The New York Times, Washington Post, Los Angeles Times, and the Wall Street Journal's world-wide newsbox lead with Attorney General Michael Mukasey's announcement that the Justice Department has opened a formal criminal investigation into the CIA's destruction of interrogation videotapes. Mukasey said that after a preliminary inquiry that began Dec. 8, "there is a basis for initiating a criminal investigation of this matter." The attorney general didn't clarify what evidence might have been discovered or what crimes could be under investigation, but everyone agrees the main focus is likely to be obstruction of justice.
USA Todayleads with news that the price of oil reached $100 a barrel yesterday for the first time. It didn't stay there for long and ended up closing at $99.62. The NYT points out that the $100 mark apparently came courtesy of a "lone trader" who appeared to be "looking for vanity bragging rights." Regardless, the price still increased $3.64 and USAT says it won't be long before it reaches consumers, particularly since experts point out that gasoline prices usually rise in the spring.
Mukasey appointed John Durham, the No. 2 federal prosecutor in Connecticut, to lead the investigation. Both the LAT and NYT say that appointing someone from outside Washington was an "unusual move," but everyone points out that it was a clear attempt to avoid any appearance of a conflict of interest. In fact, the U.S. attorney's office in eastern Virginia, where the CIA's headquarters is located, has recused itself from the case. The CIA's inspector general also recused himself because he predicted that he would be called as a witness. No one has anything bad to say about Durham, a veteran prosecutor whom everyone describes as tough and relentless. He's probably best known for leading an inquiry into allegations that FBI agents and police officers in Boston had ties with the mob.
The Post does point out that Durham is a registered Republican, but the LAT notes he's largely seen as apolitical. Congressional Democrats criticized Mukasey's decision not to name an independent special counsel, which means Durham won't have the same broad powers as Patrick Fitzgerald, who recently investigated the leak of the identity of a CIA operative. Durham will report directly to the deputy attorney general, and the NYT points out the investigation will probably last several months and might not be over until after the end of the Bush presidency. Lawmakers vowed to press on with their own investigations, but the LAT says they will likely slow down as some witnesses could now be more reluctant to testify before Congress.
After so much waiting, it's hard to believe it's finally here. But it's true; after the most expensive campaign in the history of the Iowa caucuses, tonight actual voters will state their preferences in a race that is still up in the air. All the papers front the last-minute efforts of the campaigns to convince Iowans that they should brave the subfreezing temperatures to caucus. The NYT points out that the vast difference in the level of excitement between the two parties was evident even on the last day as the Democratic contenders spoke to audiences of hundreds of people, while Republicans addressed much more intimate gatherings. The LAT says the Democratic candidates "shifted to a somewhat quieter tone after days of discord" and largely avoided mentioning their opponents by name.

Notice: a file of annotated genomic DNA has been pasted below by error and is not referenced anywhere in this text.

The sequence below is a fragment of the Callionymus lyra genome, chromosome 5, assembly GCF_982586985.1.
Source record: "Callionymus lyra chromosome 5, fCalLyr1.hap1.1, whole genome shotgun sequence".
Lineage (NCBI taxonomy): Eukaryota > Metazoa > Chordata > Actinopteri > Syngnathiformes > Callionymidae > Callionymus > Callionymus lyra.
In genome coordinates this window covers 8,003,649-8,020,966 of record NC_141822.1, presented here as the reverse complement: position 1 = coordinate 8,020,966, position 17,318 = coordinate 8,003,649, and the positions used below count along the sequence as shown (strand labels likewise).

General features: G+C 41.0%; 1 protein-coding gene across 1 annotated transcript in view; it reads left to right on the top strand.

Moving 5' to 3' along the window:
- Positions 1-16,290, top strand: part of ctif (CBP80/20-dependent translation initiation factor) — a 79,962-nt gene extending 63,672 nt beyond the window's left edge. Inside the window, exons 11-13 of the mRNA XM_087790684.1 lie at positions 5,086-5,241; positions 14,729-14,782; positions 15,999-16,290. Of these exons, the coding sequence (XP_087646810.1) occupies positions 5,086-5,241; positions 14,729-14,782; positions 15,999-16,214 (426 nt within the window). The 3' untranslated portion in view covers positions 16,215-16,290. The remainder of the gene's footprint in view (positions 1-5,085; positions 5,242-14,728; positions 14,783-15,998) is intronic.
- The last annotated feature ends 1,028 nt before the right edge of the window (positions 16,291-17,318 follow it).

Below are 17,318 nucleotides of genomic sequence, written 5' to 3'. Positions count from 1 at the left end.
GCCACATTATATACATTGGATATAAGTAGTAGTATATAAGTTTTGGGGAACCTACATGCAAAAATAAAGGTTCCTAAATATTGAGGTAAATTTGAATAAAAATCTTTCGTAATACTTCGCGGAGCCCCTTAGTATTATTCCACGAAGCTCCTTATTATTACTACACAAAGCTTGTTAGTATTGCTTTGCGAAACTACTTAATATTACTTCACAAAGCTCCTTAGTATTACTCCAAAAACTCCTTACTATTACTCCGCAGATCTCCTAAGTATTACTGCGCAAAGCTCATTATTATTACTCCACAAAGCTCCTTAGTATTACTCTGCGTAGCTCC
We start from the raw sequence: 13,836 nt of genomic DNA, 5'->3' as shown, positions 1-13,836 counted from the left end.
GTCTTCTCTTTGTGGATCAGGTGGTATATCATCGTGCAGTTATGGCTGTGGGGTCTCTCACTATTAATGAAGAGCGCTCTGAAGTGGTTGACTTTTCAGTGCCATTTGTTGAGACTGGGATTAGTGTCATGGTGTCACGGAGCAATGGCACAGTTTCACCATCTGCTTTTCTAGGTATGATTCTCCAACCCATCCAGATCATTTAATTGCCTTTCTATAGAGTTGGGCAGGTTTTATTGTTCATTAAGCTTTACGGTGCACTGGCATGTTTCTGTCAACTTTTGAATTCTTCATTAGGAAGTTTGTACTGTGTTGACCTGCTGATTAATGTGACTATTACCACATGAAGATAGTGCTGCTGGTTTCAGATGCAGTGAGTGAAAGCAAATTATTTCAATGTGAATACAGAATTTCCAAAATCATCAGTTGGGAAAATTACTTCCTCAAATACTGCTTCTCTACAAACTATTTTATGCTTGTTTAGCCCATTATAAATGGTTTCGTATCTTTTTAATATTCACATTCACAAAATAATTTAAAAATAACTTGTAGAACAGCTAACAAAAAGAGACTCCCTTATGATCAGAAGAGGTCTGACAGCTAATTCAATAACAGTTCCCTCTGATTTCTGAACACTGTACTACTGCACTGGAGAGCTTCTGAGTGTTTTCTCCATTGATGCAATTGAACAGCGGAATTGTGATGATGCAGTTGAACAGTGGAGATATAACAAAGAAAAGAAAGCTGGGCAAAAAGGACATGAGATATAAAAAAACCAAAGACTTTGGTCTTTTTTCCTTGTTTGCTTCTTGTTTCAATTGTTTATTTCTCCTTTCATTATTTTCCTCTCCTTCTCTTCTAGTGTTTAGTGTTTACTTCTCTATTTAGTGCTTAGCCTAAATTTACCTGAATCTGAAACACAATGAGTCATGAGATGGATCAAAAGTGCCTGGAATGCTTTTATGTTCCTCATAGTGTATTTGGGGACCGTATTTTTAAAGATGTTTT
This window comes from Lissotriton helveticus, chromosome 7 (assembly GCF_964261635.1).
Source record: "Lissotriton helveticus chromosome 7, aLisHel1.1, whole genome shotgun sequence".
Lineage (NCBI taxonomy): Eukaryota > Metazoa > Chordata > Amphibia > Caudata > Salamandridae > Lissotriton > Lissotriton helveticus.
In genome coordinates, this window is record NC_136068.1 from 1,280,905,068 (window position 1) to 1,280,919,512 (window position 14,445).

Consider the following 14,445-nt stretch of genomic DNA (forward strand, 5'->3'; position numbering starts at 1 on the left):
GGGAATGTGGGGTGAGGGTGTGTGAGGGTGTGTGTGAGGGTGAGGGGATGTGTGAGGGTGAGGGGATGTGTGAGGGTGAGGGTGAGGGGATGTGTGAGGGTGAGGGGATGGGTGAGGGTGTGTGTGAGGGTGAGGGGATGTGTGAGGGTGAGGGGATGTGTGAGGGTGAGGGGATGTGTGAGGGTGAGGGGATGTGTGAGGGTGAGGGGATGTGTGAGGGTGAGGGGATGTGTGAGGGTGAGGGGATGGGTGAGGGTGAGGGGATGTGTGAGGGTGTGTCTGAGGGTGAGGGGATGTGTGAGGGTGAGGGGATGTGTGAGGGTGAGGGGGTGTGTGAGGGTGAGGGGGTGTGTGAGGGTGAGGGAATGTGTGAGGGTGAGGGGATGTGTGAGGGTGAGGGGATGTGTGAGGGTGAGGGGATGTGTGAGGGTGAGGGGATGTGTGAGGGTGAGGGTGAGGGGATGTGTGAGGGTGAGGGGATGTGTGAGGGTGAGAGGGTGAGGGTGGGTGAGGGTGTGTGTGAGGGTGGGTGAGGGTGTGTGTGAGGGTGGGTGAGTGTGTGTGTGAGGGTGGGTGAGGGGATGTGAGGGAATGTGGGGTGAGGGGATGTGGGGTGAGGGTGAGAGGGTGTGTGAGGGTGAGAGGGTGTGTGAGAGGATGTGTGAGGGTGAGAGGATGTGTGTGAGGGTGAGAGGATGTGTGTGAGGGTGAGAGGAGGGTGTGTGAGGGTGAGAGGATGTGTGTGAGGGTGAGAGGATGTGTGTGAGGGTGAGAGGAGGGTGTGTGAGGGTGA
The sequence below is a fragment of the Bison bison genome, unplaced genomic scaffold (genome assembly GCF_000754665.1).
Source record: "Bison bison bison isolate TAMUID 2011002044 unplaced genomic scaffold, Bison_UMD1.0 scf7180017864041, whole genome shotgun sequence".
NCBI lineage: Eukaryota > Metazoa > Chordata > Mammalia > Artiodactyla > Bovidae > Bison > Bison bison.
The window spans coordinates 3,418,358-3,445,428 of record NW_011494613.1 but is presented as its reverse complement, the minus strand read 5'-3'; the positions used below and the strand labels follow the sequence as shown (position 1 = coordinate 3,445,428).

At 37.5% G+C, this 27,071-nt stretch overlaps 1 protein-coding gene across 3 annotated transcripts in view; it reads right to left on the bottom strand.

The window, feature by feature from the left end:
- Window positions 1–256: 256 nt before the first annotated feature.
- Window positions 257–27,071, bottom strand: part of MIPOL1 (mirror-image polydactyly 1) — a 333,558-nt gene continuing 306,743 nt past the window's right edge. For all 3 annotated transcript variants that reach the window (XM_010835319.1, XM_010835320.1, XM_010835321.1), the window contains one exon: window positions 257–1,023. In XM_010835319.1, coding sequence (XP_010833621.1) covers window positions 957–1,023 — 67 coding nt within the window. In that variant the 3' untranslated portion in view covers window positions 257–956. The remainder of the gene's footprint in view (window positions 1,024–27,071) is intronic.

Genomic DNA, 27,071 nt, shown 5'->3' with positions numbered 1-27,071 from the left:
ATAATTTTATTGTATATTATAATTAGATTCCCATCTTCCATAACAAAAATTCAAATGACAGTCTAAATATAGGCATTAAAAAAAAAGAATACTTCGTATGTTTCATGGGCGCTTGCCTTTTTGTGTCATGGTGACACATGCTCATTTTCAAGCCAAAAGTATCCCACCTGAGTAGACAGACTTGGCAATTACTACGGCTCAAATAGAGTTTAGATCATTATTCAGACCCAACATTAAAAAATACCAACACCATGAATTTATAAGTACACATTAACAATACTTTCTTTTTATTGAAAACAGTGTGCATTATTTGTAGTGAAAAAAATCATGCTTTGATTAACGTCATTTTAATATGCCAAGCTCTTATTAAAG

On the Republican side, things were a bit more heated. Mike Huckabee suggested Mitt Romney was trying to buy an Iowa victory, and Romney criticized Huckabee for choosing to fly to California for an appearance on The Tonight Show With Jay Leno. The WP points out that some of the candidates were clearly turning their sights to New Hampshire, as Romney also criticized Sen. John McCain, who is his strongest rival in the Granite State. Sen. Barack Obama also seemed to be looking east as he made a plea to Republicans and independents. The NYT notes at the end of the story that "perhaps the biggest uncertainty" lies with Rep. Ron Paul, as some Republicans are worrying that he might turn out more supporters than anticipated.
The WP's Dan Balz has a helpful guide to the Iowa caucuses and lists eight questions that tonight's contest could answer.
Back to Huckabee's TV appearance for a moment. The NYT says the trip to California "added to the mystery behind his campaign strategy." Also strange was that he didn't seem to realize that he would have to cross a picket line to chat with Jay Leno. Huckabee appeared to be under the impression that the deal reached between the writers' union and David Letterman's production company applied to all the late-night shows. Huckabee "does not appear to be able to distinguish between Leno and Letterman and yet is running for president of the United States," writes the Post's Lisa de Moraes. For her part, Clinton taped her appearance on Letterman's Late Show so she didn't have to leave Iowa.
The LAT catches late-breaking news out of Kenya, where police clashed with protesters who were gathering to stage the banned "million-man march" that was called by the opposition to protest the results of last week's election. Police fired tear gas, but early-morning wire stories report that the crowds did not appear to be as big as many feared. The country's main newspapers ran identical banner headlines: "Save Our Beloved Country."
The NYT and LAT front, while the WP goes inside with, dramatic accounts that detail how a mob set fire to a church on Tuesday and killed up to 50 people. "The church turned into an oven," says the LAT. The NYT notes that Western diplomats are trying to get the government and opposition leaders to the negotiating table, but neither seems open to compromise. "One of the most developed, promising countries in Africa has turned into a starter kit for disaster," says the NYT.